Back in March it was reported that a pair of peregrine falcons were using the dizzying heights of Norwich Cathedral as a potential nesting site on a specially built platform by the Hawk and Owl Trust. This was the second attempt at producing an area suitable for the pair and was built with consideration to the fabric of the historic building.
On Easter Sunday, a female falcon laid her first egg, making them the second pair to breed in Norfolk in 200 years. But in a twist to the story, this is not the original female, this is a younger female, who arrived a few weeks previously and ousted the first!
The Hawk and Owl Trust was founded in 1969 in response to the declining number of peregrines due to illegal shooting and use of specific pesticides.
Webcams have been set up on the Cathedral in order to monitor the falcons and can be seen here.
Chicks are expected to hatch in early June!
On a similar note, the Hawk and Owl Trust are also running a live webcam of a Marsh Harrier and her six chicks at Sculthorpe Moor.
As a resident of East Anglia I know that along with many other people I often take this amazing National Park right here on my doorstep, for granted. Other times however, I realise just how lucky I am to live slap bang in the middle of it! As an area it holds inspiration for many, including Arthur Ransome (best known as the author of Swallows and Amazons) who set his novel Coot Club here.
The Broads were formed through the extraction of peat and subsequent flooding, and are now the largest nationally protected wetlands in the United Kingdom. They are also a huge tourist attraction with over 100 miles of navigable waterways, several nature reserves and countless paths suitable for walking and cycling. No doubt wherever you turn you’ll spot several ‘twitchers’ excitedly watching the diverse array of birds to be found here. Can you spot the elusive Bittern or hear it’s booming cry that resembles the sound made when you blow across the top of a milk bottle?
This collection of channels, rivers and lakes sits mainly in Norfolk but spreads into parts of Suffolk. It is an area of great scientific interest managed by The Broads Authority, who regularly update their webpage with any urgent environmental news for the general public to be aware of. Of particular concern at the moment is the discovery of a non-native vicious shrimp in Cambridgeshire, Dikerogammarus villosus, that is feared may be transferred into the Norfolk Broads, and the spread of pennywort. Please do get in touch with the Broads Authority immediately if you spot either of these!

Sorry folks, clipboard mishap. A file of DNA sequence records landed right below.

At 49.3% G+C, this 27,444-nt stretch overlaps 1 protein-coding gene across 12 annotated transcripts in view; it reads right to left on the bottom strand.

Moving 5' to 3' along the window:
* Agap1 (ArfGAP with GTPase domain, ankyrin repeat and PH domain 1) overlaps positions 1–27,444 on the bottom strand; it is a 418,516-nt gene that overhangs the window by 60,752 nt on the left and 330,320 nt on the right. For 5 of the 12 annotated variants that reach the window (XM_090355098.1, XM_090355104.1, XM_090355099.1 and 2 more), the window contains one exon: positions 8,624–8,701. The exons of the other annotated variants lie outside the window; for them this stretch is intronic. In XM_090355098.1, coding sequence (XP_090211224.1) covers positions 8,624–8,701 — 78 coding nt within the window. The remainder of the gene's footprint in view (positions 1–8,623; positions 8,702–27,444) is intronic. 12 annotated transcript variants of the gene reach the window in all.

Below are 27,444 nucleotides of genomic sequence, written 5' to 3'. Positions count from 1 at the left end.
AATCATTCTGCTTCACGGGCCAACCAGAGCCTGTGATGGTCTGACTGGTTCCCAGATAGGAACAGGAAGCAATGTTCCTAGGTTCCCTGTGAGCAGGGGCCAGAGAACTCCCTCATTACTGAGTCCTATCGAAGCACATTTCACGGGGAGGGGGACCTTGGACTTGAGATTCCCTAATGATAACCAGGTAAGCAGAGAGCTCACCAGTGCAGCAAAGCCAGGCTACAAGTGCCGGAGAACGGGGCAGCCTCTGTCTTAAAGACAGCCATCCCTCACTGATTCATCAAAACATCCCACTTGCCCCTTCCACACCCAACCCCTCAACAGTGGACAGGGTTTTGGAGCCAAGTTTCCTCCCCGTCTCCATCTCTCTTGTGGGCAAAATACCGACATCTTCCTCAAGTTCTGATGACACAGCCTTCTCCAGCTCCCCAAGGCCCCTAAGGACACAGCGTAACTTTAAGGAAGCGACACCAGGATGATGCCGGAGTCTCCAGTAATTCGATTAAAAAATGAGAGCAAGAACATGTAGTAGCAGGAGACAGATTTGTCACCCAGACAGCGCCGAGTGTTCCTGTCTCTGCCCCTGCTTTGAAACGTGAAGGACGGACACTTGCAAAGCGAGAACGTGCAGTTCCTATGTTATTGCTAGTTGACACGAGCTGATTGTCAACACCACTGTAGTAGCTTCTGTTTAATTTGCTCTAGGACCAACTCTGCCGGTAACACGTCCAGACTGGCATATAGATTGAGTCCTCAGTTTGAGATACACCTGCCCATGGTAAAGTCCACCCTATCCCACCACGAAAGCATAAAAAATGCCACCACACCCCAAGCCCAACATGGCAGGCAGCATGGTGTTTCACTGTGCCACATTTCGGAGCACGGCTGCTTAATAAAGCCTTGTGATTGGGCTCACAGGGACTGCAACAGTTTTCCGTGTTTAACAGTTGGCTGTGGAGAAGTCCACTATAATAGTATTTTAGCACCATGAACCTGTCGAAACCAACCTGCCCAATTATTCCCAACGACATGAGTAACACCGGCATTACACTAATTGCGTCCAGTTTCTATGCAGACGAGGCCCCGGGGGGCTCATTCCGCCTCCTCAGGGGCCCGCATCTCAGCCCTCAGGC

Check out the Broads Outdoor Festival running until the 15th May! As a National Park the Broads rely on visitors and tourists to help maintain it and the surrounding villages and businesses. It is a prime location for families on holiday and conservation volunteers alike.
In the meantime, here are a few pictures I’ve taken on recent visits. Enjoy!
References and Further Information:
The Broads Authority
As a scientist, or at least someone who is trying to become a scientist, there are several tomes on my bookcase that would be found under the category ‘Popular Science’ in any good bookshop.
I was reading an article in The Independent yesterday about books that attempt to capture and explain great scientific questions and ideas into slim novels accessible to the average reader in the general public. It also said how these books largely remain unread.
It hit me with great clarity that I have several of these aforementioned books sat on my bookcases with their pages as yet unturned! Admittedly some of them I bought because I thought I should, but the majority were bought with the best of intentions. To read and be astounded at the vision of their authors; to understand those great scientific concepts; and to fill my brain with knowledge.
Many were started and put down due to outside distractions. Others have just been sat, waiting patiently and passed by for a read less demanding.
But this will be the case no more! In a challenge to myself, I will read these items of Popular Science, all the way through, and I WILL learn something! 🙂
So watch this space for discussion, reviews and my thoughts on just how accessible they really are.
Wish me luck! In the meantime, please feel free to tell me which books you think of as popular science and more importantly, how you got on with reading them!